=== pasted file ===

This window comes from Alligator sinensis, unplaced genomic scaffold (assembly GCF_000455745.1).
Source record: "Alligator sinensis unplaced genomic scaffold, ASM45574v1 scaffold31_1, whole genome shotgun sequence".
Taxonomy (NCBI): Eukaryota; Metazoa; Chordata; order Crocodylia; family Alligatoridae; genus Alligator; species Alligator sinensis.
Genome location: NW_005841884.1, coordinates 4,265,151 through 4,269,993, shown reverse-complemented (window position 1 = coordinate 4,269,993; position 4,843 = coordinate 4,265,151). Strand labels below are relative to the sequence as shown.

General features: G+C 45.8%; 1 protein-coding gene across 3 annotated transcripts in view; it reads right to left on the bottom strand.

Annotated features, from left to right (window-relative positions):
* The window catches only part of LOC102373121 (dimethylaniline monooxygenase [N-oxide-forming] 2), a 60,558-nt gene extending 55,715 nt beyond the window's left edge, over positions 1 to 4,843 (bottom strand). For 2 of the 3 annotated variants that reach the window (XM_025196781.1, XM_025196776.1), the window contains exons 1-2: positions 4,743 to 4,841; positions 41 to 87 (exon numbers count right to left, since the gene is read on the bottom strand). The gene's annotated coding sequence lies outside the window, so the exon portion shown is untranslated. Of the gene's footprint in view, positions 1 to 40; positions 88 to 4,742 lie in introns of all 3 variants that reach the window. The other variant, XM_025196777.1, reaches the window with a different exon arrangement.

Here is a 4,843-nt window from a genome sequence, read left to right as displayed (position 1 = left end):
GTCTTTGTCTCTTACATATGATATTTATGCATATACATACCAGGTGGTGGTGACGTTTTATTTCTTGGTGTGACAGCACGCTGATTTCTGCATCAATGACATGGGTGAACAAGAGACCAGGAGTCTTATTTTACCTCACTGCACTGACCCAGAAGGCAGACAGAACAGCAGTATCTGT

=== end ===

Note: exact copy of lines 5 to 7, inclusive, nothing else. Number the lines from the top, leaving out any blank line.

General features: G+C 45.8%; 1 protein-coding gene across 3 annotated transcripts in view; it reads right to left on the bottom strand.

Annotated features, from left to right (window-relative positions):
* The window catches only part of LOC102373121 (dimethylaniline monooxygenase [N-oxide-forming] 2), a 60,558-nt gene extending 55,715 nt beyond the window's left edge, over positions 1 to 4,843 (bottom strand). For 2 of the 3 annotated variants that reach the window (XM_025196781.1, XM_025196776.1), the window contains exons 1-2: positions 4,743 to 4,841; positions 41 to 87 (exon numbers count right to left, since the gene is read on the bottom strand). The gene's annotated coding sequence lies outside the window, so the exon portion shown is untranslated. Of the gene's footprint in view, positions 1 to 40; positions 88 to 4,742 lie in introns of all 3 variants that reach the window. The other variant, XM_025196777.1, reaches the window with a different exon arrangement.